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upon them; and after a while, having a mind to know M. de Rouilleres, the commandant of the warewhat the punishment was, he asked his coinpanion chausste at St. Deanis. to open them and put him in, which being done, his

The Will. friend took a book from his pocket, sauntered on, and so completely forgot the judge and his situation, that

A man who knows be is to die, should take care to he returned to Lord Dacre's. When the judge was do every thing which bis survivors can wish him to tired, he tried, but tried in vain, to remove out of the have done. We are more particularly in ikat situastocks': and asked a countryman who passed by to tion. Our intention is to prevent uneasiness to our release him, who said, “ No, no, old gentleman; you host, as well as to lighten the labours of those whom was not set ibere for nothing;” and left him, until he curiosity, under pretence of form and order, will bring was seen, and released by some servant of the house hither to pay us visits. despatched in quest of him. Some time after he Humain is the bigger, and I, Bordeaux, am the presided at a trial in which a charge was brought lesser of the two. against a magistrate for false imprisonment, and for

He is drum-majör of mestre de camp des dragoons, setting in the stocks. The counsel for the magistrate, and I am simply a dragoon of Belzunce. in his reply, made light of the whole charge, and more

Death is a passage. I address to the gentleman of especially setting in the stocks, which he said every the law of St. Dennis (who, with his first clerk as body knew was no punishment at all. The chief jus- assistant, must come hither for the sake of justice) tice rose, and leaning over the bench, said, in a half the principle, which joined to this reflection that every whisper, “ Brother, were you ever in the stocks ?" thing must have an end, put these pistols into our Really, my lord, never. " Then I have," said the hands, The future presents nothing to us but what judge, " and I assure you, brother, it is no such trifle is agreeable-Yet that future is short, and must end. as you represent."

Humain is but 24 years of age ; as for me, I have not yet completed four lustres. No particular reason forces us to interrupt our career, except the disgust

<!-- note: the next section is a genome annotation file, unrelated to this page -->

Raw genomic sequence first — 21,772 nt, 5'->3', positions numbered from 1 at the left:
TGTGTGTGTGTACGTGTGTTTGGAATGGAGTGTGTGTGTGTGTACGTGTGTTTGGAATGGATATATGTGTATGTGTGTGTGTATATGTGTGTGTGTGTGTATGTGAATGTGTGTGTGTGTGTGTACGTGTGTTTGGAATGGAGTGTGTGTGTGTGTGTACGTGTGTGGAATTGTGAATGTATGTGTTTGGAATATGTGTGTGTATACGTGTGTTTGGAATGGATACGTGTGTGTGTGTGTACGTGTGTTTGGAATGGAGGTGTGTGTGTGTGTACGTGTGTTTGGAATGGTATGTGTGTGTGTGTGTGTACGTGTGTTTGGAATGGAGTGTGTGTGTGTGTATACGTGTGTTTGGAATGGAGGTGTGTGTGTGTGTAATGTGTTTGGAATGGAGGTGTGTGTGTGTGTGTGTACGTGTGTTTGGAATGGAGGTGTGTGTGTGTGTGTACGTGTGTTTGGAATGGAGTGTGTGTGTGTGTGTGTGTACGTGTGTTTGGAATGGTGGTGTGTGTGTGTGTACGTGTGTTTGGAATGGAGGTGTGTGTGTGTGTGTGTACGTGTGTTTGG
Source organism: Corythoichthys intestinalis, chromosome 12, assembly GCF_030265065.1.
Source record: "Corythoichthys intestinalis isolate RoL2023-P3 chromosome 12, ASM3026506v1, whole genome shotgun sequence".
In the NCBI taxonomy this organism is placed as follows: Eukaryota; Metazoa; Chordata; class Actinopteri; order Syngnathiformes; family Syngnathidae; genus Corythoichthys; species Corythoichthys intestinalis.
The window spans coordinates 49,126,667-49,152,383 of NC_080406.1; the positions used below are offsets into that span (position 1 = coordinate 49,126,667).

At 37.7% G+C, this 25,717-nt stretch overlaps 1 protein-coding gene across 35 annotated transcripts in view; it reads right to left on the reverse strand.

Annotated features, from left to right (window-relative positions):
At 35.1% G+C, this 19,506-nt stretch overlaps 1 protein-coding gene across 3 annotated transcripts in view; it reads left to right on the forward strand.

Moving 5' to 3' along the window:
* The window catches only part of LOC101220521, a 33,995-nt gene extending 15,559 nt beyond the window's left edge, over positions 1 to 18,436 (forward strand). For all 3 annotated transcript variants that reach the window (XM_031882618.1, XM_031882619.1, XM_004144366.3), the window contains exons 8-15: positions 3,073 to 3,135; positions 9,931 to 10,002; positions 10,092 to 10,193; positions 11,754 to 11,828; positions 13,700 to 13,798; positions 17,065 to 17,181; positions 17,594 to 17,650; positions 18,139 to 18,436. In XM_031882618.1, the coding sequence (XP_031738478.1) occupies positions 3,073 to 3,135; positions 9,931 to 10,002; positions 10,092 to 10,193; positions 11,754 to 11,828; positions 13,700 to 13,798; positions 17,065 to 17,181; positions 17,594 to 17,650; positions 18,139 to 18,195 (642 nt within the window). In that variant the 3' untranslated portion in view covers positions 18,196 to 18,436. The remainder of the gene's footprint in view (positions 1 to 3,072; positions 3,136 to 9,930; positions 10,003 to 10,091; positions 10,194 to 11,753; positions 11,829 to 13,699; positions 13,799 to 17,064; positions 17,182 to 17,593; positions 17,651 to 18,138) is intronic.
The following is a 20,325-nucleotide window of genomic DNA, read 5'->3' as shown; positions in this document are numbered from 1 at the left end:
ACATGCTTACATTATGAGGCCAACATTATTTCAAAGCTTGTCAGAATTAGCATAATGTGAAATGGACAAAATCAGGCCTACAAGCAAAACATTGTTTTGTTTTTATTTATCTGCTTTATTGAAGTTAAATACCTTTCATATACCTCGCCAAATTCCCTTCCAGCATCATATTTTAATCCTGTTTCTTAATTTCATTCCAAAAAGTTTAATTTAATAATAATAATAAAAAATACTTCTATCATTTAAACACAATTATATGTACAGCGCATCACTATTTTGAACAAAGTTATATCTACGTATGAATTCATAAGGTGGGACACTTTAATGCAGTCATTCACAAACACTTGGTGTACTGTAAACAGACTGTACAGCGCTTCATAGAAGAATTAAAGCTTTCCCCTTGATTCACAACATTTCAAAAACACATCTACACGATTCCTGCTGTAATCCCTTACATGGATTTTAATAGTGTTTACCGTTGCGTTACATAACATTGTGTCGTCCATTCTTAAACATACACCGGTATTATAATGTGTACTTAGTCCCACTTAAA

we feel at existing for a moment under the continual On the day before Christmas-day, 1773, about apprehension of ceasing to exist. An eternity is the eleven o'clock, two soldiers came to the Cross-Bow point of reunion ; a longing after which leads us to luo at St. Dennis, and ordered dinner. Bordeaux, prevent the despotic act of fate. In fine, disgust of one of the soldiers, went out and bought a little paper life is our sole inducement to quit it. of powder, and a couple of bullets, observing to the If all those who are wretched would dare to divest person who sold them to him, that St. Dennis seemed themselves of prejudice, and to look their destruction to be so pleasant a place, he should not dislike to in the face, they would see it is as easy to lay oside spend the remaioder of his life there. Returning to existence as to throw off an old coat, ihe colour of the inn, he and his companion passed the day together which displeases. The proof of this may be referred very merrily. On Christmas-day they again dined to our experience. as merrily, ordered wine, and about five o'clock in We have enjoyed every gratification in life, even the afternoon, were found by the fire, on breaking that of obliging our fellow-creatures. We could still open the door, sitting on the opposite sides of a table, i procure to ourselves gratifications : but all gratificawhereen were three empty champaign bottles, the tions must have a period. That period is our poison, following will and letter, and a half-crown. They We are disgusted at the perpetual sameness of the were both shot ilirough the head ; two pistols lay scene. The curtain is dropped ; and wc leave our upon the foor, The noise of the pistols brought up parts to those who are weak enough to feel an incliLe people of the bousc, who ininediately sent for nation to play them a few hours longer,